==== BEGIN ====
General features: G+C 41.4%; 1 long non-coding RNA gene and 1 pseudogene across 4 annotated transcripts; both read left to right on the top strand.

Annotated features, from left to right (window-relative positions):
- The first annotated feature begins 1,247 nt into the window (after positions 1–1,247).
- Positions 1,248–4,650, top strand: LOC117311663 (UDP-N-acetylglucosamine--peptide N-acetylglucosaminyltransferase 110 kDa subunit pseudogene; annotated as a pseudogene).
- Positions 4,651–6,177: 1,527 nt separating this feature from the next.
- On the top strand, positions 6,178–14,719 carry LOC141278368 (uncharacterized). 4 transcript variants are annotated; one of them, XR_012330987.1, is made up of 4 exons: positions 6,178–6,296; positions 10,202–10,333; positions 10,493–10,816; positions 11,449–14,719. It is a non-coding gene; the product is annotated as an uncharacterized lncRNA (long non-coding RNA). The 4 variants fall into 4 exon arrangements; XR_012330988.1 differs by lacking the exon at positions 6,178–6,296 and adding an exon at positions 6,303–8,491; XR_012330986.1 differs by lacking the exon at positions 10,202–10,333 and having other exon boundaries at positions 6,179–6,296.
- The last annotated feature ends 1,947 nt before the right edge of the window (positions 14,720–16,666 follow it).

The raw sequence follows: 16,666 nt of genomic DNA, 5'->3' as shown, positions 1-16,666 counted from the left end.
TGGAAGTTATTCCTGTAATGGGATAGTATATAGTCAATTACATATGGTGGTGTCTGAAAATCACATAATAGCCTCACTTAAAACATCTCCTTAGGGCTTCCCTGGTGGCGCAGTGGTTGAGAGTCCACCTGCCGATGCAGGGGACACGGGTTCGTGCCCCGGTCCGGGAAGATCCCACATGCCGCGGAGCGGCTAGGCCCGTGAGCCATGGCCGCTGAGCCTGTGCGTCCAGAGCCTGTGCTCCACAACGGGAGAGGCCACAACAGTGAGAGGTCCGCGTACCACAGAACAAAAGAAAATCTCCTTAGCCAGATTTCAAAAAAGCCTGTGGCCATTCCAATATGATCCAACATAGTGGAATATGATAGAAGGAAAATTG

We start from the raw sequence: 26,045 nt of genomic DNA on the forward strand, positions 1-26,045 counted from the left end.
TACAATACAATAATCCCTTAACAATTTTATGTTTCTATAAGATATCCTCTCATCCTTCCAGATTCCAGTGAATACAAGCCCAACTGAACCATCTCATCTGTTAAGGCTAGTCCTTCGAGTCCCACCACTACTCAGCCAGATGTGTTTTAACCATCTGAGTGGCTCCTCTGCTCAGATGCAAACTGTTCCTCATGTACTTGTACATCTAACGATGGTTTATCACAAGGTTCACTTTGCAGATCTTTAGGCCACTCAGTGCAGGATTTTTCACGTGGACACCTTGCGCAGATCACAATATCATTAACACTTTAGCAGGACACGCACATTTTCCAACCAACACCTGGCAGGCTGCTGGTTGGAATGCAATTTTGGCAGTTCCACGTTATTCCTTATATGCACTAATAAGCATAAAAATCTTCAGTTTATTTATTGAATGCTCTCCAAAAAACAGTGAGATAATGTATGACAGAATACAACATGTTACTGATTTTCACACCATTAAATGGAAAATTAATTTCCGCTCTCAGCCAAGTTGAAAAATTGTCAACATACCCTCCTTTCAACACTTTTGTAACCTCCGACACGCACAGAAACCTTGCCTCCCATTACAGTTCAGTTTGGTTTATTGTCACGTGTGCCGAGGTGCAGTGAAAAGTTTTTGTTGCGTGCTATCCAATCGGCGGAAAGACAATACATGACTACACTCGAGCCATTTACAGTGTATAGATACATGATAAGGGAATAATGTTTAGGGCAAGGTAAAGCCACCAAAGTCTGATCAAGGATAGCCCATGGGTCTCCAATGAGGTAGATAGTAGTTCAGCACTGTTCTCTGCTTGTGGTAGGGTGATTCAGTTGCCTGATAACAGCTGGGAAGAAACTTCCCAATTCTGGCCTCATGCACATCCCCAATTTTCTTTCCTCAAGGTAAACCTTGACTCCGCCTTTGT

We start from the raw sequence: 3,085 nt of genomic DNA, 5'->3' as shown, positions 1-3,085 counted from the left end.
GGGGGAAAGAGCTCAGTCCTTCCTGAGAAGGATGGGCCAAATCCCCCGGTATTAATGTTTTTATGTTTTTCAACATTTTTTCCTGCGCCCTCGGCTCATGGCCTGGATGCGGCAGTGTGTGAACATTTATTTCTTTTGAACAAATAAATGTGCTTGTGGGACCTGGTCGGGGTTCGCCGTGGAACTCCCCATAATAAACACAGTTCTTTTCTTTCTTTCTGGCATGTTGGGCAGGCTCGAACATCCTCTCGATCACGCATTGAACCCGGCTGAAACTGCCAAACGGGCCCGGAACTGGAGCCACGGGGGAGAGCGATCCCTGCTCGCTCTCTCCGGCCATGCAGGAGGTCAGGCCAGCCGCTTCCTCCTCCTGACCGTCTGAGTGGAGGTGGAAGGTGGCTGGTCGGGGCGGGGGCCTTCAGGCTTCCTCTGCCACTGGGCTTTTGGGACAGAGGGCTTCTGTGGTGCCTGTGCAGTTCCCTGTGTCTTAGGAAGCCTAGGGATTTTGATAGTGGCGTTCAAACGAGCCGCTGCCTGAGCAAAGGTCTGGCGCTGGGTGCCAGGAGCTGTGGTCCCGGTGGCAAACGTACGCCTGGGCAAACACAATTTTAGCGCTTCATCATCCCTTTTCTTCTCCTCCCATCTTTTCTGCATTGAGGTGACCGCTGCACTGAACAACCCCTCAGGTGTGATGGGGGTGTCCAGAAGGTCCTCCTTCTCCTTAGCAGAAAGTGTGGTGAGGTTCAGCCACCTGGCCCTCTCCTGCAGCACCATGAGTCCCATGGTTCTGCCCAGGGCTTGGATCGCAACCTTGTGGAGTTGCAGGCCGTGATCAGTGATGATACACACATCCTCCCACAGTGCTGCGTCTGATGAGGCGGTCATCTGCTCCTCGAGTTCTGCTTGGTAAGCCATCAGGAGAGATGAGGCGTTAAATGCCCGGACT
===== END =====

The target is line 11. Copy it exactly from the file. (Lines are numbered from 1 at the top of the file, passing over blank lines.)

TACAATACAATAATCCCTTAACAATTTTATGTTTCTATAAGATATCCTCTCATCCTTCCAGATTCCAGTGAATACAAGCCCAACTGAACCATCTCATCTGTTAAGGCTAGTCCTTCGAGTCCCACCACTACTCAGCCAGATGTGTTTTAACCATCTGAGTGGCTCCTCTGCTCAGATGCAAACTGTTCCTCATGTACTTGTACATCTAACGATGGTTTATCACAAGGTTCACTTTGCAGATCTTTAGGCCACTCAGTGCAGGATTTTTCACGTGGACACCTTGCGCAGATCACAATATCATTAACACTTTAGCAGGACACGCACATTTTCCAACCAACACCTGGCAGGCTGCTGGTTGGAATGCAATTTTGGCAGTTCCACGTTATTCCTTATATGCACTAATAAGCATAAAAATCTTCAGTTTATTTATTGAATGCTCTCCAAAAAACAGTGAGATAATGTATGACAGAATACAACATGTTACTGATTTTCACACCATTAAATGGAAAATTAATTTCCGCTCTCAGCCAAGTTGAAAAATTGTCAACATACCCTCCTTTCAACACTTTTGTAACCTCCGACACGCACAGAAACCTTGCCTCCCATTACAGTTCAGTTTGGTTTATTGTCACGTGTGCCGAGGTGCAGTGAAAAGTTTTTGTTGCGTGCTATCCAATCGGCGGAAAGACAATACATGACTACACTCGAGCCATTTACAGTGTATAGATACATGATAAGGGAATAATGTTTAGGGCAAGGTAAAGCCACCAAAGTCTGATCAAGGATAGCCCATGGGTCTCCAATGAGGTAGATAGTAGTTCAGCACTGTTCTCTGCTTGTGGTAGGGTGATTCAGTTGCCTGATAACAGCTGGGAAGAAACTTCCCAATTCTGGCCTCATGCACATCCCCAATTTTCTTTCCTCAAGGTAAACCTTGACTCCGCCTTTGT